Cultivating emotional balance: two case studies

Weininger, Radhule, et al. “The Mindful Pause: Cultivating Emotional Balance through Mindfulness.” No date. Full text.

Abstract. The Buddhist technique named Mindfulness has become widespread in clinical
practice as a way to approach mental and emotional well being. The mindful pause is described as a way to interrupt habitual reactivity and engage compassionately.

It forms a step in the Emotional Awareness Process (EAP) and the Compassionate
Choice Process (CCP), which have been developed as therapeutic techniques
grounded in both Buddhist and neuroscientific contexts.

Two case examples of application of the processes illustrate how these new therapeutic interventions may prove beneficial in clinical practice. Lastly, more potential applications are proposed, and possible limitations, future projects and research noted.

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Improved visual, motor, anxiety, and mindfulness among grade 4-5 children

Tarrasch, Ricardo, Lilach Margalit-Shalom, and Rony Berger. “Enhancing Visual Perception and Motor Accuracy among School Children through a Mindfulness and Compassion Program.” Frontiers in Psychology, vol. 8, 2017, pp. 281. Full text.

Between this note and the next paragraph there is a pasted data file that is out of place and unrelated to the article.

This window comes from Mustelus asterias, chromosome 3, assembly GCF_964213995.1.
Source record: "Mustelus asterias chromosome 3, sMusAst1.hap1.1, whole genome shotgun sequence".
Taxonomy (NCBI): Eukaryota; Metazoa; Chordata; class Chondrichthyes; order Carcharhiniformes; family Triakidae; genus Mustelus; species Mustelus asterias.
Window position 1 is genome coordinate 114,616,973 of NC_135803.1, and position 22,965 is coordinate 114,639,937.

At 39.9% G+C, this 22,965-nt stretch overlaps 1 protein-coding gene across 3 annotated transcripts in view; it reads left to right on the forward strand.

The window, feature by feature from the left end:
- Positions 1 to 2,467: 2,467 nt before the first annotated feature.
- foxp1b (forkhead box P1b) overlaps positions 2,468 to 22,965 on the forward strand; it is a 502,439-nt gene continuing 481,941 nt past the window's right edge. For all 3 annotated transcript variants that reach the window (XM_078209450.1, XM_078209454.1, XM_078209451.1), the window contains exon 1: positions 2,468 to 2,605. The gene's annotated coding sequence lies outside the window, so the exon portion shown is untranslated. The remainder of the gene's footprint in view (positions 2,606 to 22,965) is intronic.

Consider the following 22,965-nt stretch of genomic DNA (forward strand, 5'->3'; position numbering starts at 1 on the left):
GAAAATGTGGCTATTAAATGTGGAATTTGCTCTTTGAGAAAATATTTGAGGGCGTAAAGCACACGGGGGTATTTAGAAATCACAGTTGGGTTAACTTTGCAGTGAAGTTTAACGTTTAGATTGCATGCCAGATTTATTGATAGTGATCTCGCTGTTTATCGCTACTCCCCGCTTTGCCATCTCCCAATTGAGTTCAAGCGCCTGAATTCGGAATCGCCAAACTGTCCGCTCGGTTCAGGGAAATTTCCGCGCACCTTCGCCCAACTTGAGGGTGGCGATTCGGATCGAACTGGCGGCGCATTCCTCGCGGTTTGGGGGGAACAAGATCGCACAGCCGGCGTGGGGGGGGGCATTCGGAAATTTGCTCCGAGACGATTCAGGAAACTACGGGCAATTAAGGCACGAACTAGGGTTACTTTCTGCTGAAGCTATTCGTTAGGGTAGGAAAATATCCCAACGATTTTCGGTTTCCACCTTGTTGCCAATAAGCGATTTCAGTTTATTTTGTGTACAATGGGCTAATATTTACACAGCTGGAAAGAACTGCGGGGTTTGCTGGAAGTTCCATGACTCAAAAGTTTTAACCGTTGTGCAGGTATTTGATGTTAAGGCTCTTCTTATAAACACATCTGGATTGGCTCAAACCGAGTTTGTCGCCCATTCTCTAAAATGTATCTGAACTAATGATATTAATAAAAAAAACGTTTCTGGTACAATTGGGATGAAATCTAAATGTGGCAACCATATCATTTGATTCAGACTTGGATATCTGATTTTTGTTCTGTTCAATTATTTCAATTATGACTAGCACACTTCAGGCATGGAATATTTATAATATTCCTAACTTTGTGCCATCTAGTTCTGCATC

From the Introduction. The present study assessed the effects of the mindfulness/compassion cultivating program on the performance in visual perception (VP) and motor accuracy, as well as on anxiety levels and self-reported mindfulness among 4th and 5th grade students.

One hundred and thirty-eight children participated in the program for 24 weekly sessions, while 78 children served as controls. . . . [T]ests revealed significant improvements in the four aforementioned measures in the experimental group only. In addition, significant correlations were obtained between the improvement in motor accuracy and the reduction in anxiety and the increase in mindfulness.

Since VP and motor accuracy are basic skills associated with quantifiable academic characteristics, such as reading and mathematical abilities, the results may suggest that mindfulness practice has the ability to improve academic achievements.